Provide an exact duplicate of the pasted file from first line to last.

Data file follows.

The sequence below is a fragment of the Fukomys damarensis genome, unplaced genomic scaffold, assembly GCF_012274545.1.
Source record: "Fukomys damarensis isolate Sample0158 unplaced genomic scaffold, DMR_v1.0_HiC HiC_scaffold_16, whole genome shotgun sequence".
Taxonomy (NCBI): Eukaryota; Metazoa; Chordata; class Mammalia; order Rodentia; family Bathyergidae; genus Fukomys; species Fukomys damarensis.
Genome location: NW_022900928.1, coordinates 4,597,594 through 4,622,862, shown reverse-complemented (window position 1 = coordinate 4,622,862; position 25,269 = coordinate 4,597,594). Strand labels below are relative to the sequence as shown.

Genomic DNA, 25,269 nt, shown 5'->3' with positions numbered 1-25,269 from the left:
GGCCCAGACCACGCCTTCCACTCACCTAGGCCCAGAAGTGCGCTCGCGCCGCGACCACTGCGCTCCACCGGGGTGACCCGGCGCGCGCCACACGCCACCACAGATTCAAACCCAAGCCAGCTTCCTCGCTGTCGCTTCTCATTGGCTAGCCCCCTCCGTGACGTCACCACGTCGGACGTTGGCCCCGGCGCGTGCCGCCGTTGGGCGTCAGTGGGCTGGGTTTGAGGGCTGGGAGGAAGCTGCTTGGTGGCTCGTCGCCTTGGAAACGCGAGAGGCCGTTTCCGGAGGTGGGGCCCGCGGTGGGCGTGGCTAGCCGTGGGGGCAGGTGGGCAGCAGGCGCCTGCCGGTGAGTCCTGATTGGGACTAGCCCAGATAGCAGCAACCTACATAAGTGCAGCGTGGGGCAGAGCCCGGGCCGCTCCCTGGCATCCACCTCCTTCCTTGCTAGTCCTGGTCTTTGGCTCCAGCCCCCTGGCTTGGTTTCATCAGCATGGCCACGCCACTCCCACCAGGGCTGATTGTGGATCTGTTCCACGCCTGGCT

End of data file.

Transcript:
The sequence below is a fragment of the Fukomys damarensis genome, unplaced genomic scaffold, assembly GCF_012274545.1.
Source record: "Fukomys damarensis isolate Sample0158 unplaced genomic scaffold, DMR_v1.0_HiC HiC_scaffold_16, whole genome shotgun sequence".
Taxonomy (NCBI): Eukaryota; Metazoa; Chordata; class Mammalia; order Rodentia; family Bathyergidae; genus Fukomys; species Fukomys damarensis.
Genome location: NW_022900928.1, coordinates 4,597,594 through 4,622,862, shown reverse-complemented (window position 1 = coordinate 4,622,862; position 25,269 = coordinate 4,597,594). Strand labels below are relative to the sequence as shown.

Genomic DNA, 25,269 nt, shown 5'->3' with positions numbered 1-25,269 from the left:
GGCCCAGACCACGCCTTCCACTCACCTAGGCCCAGAAGTGCGCTCGCGCCGCGACCACTGCGCTCCACCGGGGTGACCCGGCGCGCGCCACACGCCACCACAGATTCAAACCCAAGCCAGCTTCCTCGCTGTCGCTTCTCATTGGCTAGCCCCCTCCGTGACGTCACCACGTCGGACGTTGGCCCCGGCGCGTGCCGCCGTTGGGCGTCAGTGGGCTGGGTTTGAGGGCTGGGAGGAAGCTGCTTGGTGGCTCGTCGCCTTGGAAACGCGAGAGGCCGTTTCCGGAGGTGGGGCCCGCGGTGGGCGTGGCTAGCCGTGGGGGCAGGTGGGCAGCAGGCGCCTGCCGGTGAGTCCTGATTGGGACTAGCCCAGATAGCAGCAACCTACATAAGTGCAGCGTGGGGCAGAGCCCGGGCCGCTCCCTGGCATCCACCTCCTTCCTTGCTAGTCCTGGTCTTTGGCTCCAGCCCCCTGGCTTGGTTTCATCAGCATGGCCACGCCACTCCCACCAGGGCTGATTGTGGATCTGTTCCACGCCTGGCT